Rag is a magical event on the university calendar. It seduces the veteran students, persuading them to come back in droves despite the early morning lectures, semester tests and exams that will inevitably ensue. But as first years, you don’t need any motivation whatsoever. It’s all new and bright, like the route the procession with be travelling this year, and the reality of student life is still glazed with novelty. You will soon realise, however, that this is about survival. Every post-Rag is littered with what we call Rag injuries. In light of this fact, here’s Perdeby’s guide to Rag (whether you’re in the procession or out) so that you can reach the after-party intact and, more importantly, alive.
Shoes: Your fingers might be blistered, bruised or lame from blommetjies vou and if you’re not careful, your feet will suffer the same fate. Wear closed shoes and avoid slip-ons or flip flops unless you’re more confident than the weather bureau that it won’t rain. You’ll land up walking barefoot – which is fine, until you’re peeling the skin off your feet for a week.
Cheating for charity: You’ve just escaped your parents’ authority, which means you’ll probably thrive on the illusion that you have ultimate independence (you’ll realise your mistake when you run out of money). But Rag is the time for an early rendezvous with the folks, with an alternate agenda of course. Just ask them to bring lots of change. It will save you time begging from people and chances are your parents will bring enough to donate to a bunch of other first years shaking their silver cans. Do it for the charities.
Hydrate: Don’t forget to bring something to drink. You’ll be walking for most of the day so it might be a good idea if you want to make it to the finish line. That’s where the party really starts. Don’t be a fool and miss it for a little water you never had.
A sense of humour: You’ll need one. If the lovely people on the side of the road have no qualms about hugging and harassing police officers, well then, you don’t stand a chance. Be nice and polite and if you’re feeling uncomfortable, scuttle off or ask someone for help. You’re surrounded by your brethren so it shouldn’t be too difficult to avoid any major run-ins.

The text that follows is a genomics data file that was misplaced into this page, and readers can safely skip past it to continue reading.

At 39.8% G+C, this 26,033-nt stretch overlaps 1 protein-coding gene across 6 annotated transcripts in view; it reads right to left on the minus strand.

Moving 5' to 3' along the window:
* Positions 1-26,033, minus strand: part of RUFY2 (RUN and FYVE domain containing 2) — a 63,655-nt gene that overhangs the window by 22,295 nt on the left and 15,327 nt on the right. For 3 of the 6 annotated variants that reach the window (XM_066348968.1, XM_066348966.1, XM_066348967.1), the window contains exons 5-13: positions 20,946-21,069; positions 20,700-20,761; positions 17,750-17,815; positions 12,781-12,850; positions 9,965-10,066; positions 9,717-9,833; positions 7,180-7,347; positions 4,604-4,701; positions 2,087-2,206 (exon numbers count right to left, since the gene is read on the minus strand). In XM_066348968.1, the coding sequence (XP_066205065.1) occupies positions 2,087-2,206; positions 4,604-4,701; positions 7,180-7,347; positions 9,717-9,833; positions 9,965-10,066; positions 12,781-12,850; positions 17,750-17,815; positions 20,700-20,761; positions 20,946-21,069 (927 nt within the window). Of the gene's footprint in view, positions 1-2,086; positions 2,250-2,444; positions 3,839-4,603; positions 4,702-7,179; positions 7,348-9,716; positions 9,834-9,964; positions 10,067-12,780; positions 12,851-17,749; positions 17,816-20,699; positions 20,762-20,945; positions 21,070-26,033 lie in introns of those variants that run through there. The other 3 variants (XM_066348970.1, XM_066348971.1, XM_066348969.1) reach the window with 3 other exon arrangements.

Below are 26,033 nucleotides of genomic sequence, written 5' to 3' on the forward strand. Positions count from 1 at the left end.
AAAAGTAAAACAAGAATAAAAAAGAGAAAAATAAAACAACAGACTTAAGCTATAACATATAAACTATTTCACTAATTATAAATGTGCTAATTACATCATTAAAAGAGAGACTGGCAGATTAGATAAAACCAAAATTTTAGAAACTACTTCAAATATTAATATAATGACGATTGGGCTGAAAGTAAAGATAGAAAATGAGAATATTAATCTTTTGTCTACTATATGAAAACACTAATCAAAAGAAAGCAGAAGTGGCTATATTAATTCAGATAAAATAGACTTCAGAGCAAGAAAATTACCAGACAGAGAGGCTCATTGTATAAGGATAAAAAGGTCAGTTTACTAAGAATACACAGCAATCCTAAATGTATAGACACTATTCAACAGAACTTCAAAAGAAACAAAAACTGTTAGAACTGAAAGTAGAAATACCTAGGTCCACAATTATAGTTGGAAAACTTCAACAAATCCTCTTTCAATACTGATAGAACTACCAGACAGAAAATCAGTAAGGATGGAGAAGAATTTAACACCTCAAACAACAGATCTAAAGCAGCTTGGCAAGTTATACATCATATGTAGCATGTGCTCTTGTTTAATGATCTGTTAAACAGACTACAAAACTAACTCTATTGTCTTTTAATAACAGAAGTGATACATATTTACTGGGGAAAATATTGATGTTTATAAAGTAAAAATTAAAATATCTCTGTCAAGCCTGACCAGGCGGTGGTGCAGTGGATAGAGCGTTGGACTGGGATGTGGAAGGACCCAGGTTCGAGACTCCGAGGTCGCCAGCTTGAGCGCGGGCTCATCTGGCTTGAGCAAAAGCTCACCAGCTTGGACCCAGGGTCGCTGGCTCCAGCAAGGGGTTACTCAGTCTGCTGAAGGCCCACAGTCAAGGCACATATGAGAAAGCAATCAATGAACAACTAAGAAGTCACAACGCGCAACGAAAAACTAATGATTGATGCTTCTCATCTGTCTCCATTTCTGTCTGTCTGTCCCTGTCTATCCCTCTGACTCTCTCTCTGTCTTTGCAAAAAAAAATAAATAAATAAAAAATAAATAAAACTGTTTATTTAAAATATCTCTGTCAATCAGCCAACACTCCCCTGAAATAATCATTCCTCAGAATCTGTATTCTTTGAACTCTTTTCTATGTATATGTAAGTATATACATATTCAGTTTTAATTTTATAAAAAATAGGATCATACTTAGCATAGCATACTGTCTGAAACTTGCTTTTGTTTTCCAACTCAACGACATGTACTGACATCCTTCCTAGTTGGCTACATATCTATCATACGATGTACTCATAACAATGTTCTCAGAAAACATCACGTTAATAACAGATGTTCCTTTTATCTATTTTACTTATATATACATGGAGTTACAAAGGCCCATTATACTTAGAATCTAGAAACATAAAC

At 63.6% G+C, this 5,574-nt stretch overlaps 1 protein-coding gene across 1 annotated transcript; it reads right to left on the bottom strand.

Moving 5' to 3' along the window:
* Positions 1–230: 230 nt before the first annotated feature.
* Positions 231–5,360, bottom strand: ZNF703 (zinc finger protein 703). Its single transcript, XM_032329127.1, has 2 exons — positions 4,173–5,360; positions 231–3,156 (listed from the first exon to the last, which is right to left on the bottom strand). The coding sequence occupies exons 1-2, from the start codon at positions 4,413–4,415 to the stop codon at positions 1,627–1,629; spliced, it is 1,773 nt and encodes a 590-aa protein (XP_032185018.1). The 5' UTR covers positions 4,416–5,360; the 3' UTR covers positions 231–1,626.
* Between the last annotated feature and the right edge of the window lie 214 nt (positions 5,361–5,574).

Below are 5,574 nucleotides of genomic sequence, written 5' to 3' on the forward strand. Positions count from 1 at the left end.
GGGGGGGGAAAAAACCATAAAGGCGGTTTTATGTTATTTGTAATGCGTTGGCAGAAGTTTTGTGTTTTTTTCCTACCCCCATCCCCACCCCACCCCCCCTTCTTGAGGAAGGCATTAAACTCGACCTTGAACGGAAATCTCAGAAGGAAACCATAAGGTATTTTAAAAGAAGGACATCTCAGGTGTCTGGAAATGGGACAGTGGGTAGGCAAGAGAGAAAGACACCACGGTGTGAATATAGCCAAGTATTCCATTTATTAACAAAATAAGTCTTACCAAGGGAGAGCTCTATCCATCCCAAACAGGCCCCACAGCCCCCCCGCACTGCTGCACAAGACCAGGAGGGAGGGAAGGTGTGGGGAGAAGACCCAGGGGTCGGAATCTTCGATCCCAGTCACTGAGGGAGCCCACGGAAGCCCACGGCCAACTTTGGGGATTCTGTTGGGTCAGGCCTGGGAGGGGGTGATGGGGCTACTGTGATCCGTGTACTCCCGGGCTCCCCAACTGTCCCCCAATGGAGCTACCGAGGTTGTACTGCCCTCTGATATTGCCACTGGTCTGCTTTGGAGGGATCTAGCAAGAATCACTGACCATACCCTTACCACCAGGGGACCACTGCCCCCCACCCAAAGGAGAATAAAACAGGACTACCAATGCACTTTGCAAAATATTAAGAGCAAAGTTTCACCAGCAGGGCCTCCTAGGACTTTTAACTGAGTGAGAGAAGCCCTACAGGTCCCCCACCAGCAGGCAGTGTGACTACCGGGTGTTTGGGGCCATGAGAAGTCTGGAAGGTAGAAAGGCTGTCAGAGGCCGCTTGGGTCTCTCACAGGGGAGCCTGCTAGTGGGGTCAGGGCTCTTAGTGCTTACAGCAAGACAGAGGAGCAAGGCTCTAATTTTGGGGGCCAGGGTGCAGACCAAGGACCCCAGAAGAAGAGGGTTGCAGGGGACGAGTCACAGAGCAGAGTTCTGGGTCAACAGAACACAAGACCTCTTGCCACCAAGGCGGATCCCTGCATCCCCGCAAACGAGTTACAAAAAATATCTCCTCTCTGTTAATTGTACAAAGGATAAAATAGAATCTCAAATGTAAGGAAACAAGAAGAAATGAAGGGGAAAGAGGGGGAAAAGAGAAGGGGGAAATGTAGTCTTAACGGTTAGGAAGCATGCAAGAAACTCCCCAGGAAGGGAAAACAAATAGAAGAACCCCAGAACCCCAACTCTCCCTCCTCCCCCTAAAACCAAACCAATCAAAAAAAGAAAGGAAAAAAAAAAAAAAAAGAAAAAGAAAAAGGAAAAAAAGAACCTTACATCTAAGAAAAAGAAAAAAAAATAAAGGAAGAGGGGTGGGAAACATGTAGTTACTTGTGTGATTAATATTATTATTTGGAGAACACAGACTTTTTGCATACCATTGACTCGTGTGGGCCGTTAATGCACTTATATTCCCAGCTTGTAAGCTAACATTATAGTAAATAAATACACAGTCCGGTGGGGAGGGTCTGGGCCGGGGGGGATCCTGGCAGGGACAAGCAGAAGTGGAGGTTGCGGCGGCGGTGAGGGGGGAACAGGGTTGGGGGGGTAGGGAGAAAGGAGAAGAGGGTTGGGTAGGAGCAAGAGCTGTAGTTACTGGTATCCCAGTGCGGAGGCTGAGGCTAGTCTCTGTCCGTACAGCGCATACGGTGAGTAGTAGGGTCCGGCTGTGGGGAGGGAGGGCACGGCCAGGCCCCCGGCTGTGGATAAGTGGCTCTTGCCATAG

Stranger danger: You know when you were little and your mother told you not to take sweets from strangers? Now that you’re older, the rule is don’t take drinks from strangers. This might seem obvious until you ignore the section on hydration. Or you think it’s smart to circumnavigate the rules and get trashed anyway, with a little help from the spectators. Don’t be taken in by the friendly smiles – they’re really drinking the equivalent of petrol. You’ve been warned.
The call of nature: It happens, or, more specifically, it will happen. A lot. Especially once the seal has been broken and you’re eyeing every bush, evaluating the possibilities for discreet relief. Rather set up your site early and get a location close to a garage. It helps, certainly for the ladies. Squatting in a ditch is something to be avoided – everyone else probably has the same idea so expect awkward social situations if you don’t heed Perdeby’s warning.
Punch: This is the best way to get the festivities started – and it’s cheaper when done in a group. Get creative and name it. Perdeby has its own brand called Nuclear Reactor. Now Perdeby is in no way encouraging your inebriation. We’re just practical and thrifty. You should read the sections under “The police” and “After the floats”, though. Happy mixing, kids.
Undercover: Whether it’s raining or the sun is blazing, a gazebo or shade under a tree won’t go unappreciated. Alcohol and sun aren’t known to play nice and if you want your endurance to last well into the night, take care. We say this now so that you don’t consider it after the punch. It will, undoubtedly, be too late.
The police: Somehow, every single year, people suddenly lose their reverence for our police force and treat them more like old friends rather than people who have the power to arrest you. And they will. Be respectful. The officers are usually friendly until someone thinks it’s great to steal a police hat or start messing with their motorcycles. You’ll have plenty of time to mull over your actions in a cell.
After the floats: Now, it’s a line you’ve heard from all factions of society: don’t drink and drive. But this is a pretty serious consideration in light of the epic punch you’ll be making. Make sure someone is sober enough to drive. Also, keep off the road after the floats have passed. Everyone is eager to get to the Square and people have been knocked down by cars before. You are not invincible, even if you’ve had half a bottle of tequila. Make peace with it and live to see another sunny day in the capital city.
Photos: Michelle Prince and Gerhard Louw